This is typically what is happening when the signal from your team mate is strong, yet he is breaking up. More than likely, he is not truly breaking up (his signal is strong isn't it?) But a stronger, or strong enough signal from another radio is interfering. Transmit power as well as proximity of all players sharing that channel will dictate what each player will hear (Bob may hear Tom just fine while Ed thinks Tom  is breaking up - but the problem is Bob is near Tom whereas Ed is farther away from Tom and likely nearer another player using the same frequency - hence interfering.

You really don't have any privacy. Here's why. If you don't select a CTCSS code (typically done by selecting 0 on some radios) then your radio will break squelch or let you listen to everything it hears on that channel. So somebody on 13/0 can listen to BOTH Splat On You on 13/22 AND We Don't Wipe on 13/11 at the same time. And you can diagnose doubling on your frequency by setting your code to zero and see if you hear players other than your own team. No Real Privacy.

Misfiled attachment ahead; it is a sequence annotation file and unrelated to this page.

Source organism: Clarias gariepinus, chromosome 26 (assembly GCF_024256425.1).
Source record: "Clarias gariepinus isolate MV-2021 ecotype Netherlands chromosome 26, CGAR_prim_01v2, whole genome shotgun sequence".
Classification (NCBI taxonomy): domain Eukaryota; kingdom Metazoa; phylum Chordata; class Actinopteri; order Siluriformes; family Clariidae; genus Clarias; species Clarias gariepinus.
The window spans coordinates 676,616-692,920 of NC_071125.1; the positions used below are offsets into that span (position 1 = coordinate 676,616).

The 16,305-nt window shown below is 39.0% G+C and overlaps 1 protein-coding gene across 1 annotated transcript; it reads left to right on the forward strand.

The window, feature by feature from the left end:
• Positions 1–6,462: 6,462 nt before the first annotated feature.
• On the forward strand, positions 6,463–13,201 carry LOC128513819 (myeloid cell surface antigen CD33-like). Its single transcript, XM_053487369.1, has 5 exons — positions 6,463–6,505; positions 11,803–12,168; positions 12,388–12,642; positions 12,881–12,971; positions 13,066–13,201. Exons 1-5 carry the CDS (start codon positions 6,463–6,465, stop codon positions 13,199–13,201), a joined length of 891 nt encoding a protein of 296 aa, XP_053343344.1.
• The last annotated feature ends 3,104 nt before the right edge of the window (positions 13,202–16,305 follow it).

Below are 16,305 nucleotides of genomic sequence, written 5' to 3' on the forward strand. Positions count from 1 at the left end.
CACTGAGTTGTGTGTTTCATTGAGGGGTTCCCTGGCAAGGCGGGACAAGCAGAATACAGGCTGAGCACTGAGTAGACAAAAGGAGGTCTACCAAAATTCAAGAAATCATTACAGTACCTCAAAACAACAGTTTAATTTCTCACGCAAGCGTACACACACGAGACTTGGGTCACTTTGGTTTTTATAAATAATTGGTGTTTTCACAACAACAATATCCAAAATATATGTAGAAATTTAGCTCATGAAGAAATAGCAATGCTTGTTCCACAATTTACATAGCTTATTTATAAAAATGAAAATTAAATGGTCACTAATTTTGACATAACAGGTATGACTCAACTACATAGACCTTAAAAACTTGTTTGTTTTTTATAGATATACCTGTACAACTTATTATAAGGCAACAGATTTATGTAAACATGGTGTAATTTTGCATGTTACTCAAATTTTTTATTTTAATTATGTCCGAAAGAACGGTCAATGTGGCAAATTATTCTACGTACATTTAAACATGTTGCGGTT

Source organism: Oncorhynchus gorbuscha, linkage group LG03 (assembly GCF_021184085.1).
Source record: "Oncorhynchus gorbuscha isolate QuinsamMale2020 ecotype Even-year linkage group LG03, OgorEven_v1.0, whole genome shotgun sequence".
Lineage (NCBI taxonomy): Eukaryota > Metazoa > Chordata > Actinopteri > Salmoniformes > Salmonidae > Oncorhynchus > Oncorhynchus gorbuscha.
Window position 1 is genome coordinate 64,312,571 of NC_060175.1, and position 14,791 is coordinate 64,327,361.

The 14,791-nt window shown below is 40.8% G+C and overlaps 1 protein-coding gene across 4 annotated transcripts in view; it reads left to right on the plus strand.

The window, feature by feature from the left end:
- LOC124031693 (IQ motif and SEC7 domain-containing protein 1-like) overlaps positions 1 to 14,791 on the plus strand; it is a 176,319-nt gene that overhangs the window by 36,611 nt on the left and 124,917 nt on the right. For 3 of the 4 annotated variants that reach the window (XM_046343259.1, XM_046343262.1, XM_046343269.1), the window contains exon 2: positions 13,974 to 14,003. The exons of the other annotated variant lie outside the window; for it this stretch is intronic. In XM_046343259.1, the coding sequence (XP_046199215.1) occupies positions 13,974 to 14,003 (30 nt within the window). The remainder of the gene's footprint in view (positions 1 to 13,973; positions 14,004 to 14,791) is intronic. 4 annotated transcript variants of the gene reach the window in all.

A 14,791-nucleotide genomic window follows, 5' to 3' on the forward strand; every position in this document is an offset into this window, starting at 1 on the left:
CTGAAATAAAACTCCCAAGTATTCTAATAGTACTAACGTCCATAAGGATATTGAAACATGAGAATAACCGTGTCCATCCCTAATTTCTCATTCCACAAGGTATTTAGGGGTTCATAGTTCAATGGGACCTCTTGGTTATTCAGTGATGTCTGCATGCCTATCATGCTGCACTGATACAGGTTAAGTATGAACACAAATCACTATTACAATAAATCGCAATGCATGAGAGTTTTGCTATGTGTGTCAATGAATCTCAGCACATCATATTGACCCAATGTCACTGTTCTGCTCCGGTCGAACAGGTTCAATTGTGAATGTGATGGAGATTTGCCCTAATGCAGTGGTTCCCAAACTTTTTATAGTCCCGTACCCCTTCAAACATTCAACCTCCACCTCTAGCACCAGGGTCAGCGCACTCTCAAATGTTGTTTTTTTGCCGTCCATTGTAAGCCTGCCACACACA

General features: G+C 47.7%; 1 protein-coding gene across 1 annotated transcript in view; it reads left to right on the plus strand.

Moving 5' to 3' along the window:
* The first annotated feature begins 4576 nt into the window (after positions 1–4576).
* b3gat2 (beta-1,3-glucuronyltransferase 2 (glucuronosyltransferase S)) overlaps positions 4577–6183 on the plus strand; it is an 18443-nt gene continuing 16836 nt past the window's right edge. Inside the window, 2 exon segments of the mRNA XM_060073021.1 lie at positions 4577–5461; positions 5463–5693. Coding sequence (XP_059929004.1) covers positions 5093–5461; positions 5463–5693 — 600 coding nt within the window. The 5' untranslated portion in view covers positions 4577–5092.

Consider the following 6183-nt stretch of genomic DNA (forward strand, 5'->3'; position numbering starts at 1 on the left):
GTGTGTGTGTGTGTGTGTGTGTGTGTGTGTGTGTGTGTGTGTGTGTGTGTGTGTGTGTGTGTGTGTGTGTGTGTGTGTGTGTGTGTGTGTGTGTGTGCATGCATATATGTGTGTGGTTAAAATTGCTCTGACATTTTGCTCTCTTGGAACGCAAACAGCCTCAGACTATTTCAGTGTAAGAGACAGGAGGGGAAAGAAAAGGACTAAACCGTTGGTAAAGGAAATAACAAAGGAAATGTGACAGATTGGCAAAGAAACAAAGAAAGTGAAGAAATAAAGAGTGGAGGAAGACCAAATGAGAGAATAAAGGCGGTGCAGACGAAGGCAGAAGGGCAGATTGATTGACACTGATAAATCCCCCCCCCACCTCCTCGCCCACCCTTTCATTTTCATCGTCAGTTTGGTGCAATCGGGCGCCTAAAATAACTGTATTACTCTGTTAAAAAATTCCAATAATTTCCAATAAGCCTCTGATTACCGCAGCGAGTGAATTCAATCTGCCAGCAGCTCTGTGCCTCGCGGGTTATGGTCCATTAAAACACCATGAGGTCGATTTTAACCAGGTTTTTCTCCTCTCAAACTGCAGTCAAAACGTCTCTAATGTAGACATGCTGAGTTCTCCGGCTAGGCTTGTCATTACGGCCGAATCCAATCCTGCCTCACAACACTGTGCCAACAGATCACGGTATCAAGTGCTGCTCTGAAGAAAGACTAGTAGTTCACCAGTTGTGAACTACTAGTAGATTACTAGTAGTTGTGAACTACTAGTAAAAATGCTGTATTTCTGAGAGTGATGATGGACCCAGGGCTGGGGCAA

Note that some radios have a BCLO - Busy Channel LockOut function. This will keep YOU from doubling if somebody is transmitting on that channel (using a different CTCSS code). But (1) not all players know what this means (2) consistently set it and (3) it's hard to use as you have to look at your LCD to see if you are locked out - you can't just key and talk.


The benefits of CTCSS are pseudo privacy. I know we said you have no privacy, but with the number of players at scenario games, you will not be able to find a channel (i.e. frequency) that is clear for your team only. If you do not use CTCSS then you will always be listening to continuous chatter of many other teams - and likely garbled chatter as they frequently double on each other. If you DO use CTCSS then your radio will be silent except for your team provided you found a channel/CTCSS combo that nobody else is using.

So CTCSS is usefull but one must understand the common limitation - which is doubling on other players using the same frequency with a different CTCSS tone.


The main limitation is doubling on other players using the same frequency with a different CTCSS tone. This is mistaken for poor range and/or lack of power.